Phil Mickelson suffered gambling losses of over $40m, new biography claims

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To all those questioning why Phil Mickelson could possibly need the riches being dangled by the Saudi rebel circuit, perhaps the latest excerpt released from his forthcoming biography will provide an explanation.

It is claimed Mickelson sustained gambling losses totaling more than $40 million (£32.4m) over the four-year period from 2010-14.

This was disclosed as part of Mickelson’s legal fallout from an insider-trading case with Billy Walters, the famous Las Vegas high-roller, in which the golfer was named by the FBI and was forced to repay approximately $1million from a shares transaction.

Author Alan Shipnuck published a passage from “Phil: The Rip-Roaring (and Unauthorized!) Biography of Golf’s Most Colorful Superstar”, in which he quotes a source with access to the documents drawn up by government auditors following a forensic examination into Mickelson’s finances .

Although Mickelson earned roughly $40million in each of those years, Shipnuck estimates that after taxes, other expenses and a luxury lifestyle – including buying a dinosaur’s skull as a birthday present – ​​he would have been left with $10 million, meaning he “broke even or worse” over that period after taking into account his gambling.

There have long been rumors of Mickelson’s betting habits, as well as other indiscretions, and these revelations will inevitably only shine the spotlight ever brighter on the beleaguered left-hander.

The book is due to be released on May 17, just two days before the first round of the US PGA and this is just one factor why there is a growing belief inside the locker room that, despite being the reigning champion, the 51-year -Old will not play in the season’s second major.

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Mickelson has been on indefinite leave from golf for almost three months since the initial furore broke out of material in Shipnuck’s account.

Mickelson declared that the Saudis were “scary motherf—–s to be involved with” and referenced their “horrid human rights record”, including the murder of journalist Jamal Khashoggi and the treatment of homosexuals.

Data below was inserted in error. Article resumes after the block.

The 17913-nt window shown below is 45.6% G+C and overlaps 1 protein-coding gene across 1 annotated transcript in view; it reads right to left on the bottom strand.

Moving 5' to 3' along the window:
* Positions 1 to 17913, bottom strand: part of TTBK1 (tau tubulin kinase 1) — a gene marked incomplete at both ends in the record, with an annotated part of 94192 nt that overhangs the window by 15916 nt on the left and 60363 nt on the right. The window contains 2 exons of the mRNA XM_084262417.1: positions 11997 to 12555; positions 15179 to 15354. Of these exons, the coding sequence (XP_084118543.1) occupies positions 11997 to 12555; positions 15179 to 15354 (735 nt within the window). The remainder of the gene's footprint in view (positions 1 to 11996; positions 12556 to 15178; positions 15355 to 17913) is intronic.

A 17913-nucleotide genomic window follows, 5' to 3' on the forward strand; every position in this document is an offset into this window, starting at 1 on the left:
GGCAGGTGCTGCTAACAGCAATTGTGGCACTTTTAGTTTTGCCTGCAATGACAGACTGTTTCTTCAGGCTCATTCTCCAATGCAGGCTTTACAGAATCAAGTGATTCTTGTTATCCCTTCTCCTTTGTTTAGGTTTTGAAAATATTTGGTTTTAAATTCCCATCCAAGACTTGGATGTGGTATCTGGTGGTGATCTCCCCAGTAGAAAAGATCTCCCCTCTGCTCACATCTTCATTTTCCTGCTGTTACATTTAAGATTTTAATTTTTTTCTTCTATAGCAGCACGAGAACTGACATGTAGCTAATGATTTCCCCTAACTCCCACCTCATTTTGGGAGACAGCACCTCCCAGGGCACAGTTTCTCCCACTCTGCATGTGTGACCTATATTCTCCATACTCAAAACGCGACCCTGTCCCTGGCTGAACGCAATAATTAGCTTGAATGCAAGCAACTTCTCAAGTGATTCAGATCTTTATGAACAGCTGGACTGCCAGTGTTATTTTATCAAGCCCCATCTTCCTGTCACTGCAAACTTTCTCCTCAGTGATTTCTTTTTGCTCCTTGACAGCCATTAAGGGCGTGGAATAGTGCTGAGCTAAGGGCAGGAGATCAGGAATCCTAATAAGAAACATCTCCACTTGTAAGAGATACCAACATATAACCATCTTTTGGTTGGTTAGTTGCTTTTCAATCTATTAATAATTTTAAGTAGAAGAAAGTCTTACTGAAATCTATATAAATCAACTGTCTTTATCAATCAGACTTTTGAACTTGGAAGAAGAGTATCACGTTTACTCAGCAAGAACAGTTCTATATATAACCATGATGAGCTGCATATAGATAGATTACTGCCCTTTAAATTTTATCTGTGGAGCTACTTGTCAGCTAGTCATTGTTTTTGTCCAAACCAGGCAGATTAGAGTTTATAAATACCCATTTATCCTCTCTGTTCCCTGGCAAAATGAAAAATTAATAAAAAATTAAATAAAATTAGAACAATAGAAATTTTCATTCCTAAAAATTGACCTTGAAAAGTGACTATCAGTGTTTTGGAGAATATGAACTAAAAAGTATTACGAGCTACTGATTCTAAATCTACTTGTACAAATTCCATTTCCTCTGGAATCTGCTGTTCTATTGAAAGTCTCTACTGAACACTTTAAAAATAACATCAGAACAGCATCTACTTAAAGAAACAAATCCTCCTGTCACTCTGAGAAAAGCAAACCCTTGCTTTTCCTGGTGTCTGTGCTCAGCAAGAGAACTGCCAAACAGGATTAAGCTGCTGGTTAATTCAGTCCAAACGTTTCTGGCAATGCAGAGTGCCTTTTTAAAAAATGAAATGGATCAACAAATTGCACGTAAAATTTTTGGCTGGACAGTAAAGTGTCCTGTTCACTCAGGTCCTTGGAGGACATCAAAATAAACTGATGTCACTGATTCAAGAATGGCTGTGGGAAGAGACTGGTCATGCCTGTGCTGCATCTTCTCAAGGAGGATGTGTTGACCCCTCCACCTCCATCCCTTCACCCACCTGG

But he figured that he could overlook all this because “it provides a once-in-a-lifetime opportunity to reshape how the PGA Tour operates.”

Greg Norman, the Australian entrusted with overseeing the Saudi bid to revolutionize the professional male game, later told Telegraph Sport that Mickelson’s comments and the resulting outrage derailed what had been the imminent launch of the breakaway league, but the plans were quickly redrawn and the $255 million eight-event LIV Golf Invitational Series will begin in St Albans next month, before heading to the US.

Mickelson has applied to the PGA Tour for a release to play in the tournament at the Centurion Club and will learn on Monday if he has been successful, as will others such as Lee Westwood, Sergio Garcia and Ian Poulter.

Westwood is playing in the Betfred British Masters, which began here at The Belfry on Thursday. The former world No 1 bogeyed the last two holes in a level-par 72 that left him six off the first-round pace set by Dane Thorbjorn Olesen and Kiwi Ryan Fox, with Scot Richie Ramsay in a group one off the lead.

This is the first time Olesen has been at the top of a DP World Tour leaderboard after being cleared of sexual assault in court last December. Olesen acknowledged that he has had to rebuild his career, but “found it difficult” because of the case looming over him.

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At the Wells Fargo Championship in Maryland, Rory McIlroy shot a three-under 67 in his first start since finishing second in last month’s Masters. The Northern Irishman was two behind the early front-runners on five-under including a pair of Englishmen in Callum Tarren and Aaron Rai.

Garcia’s LIV participation, meanwhile, was all but confirmed when he shouted ‘I can’t wait to leave this Tour’ while on the stopwatch searching for his ball in the first round.

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www.telegraph.co.uk

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George Holan

George Holan is chief editor at Plainsmen Post and has articles published in many notable publications in the last decade.

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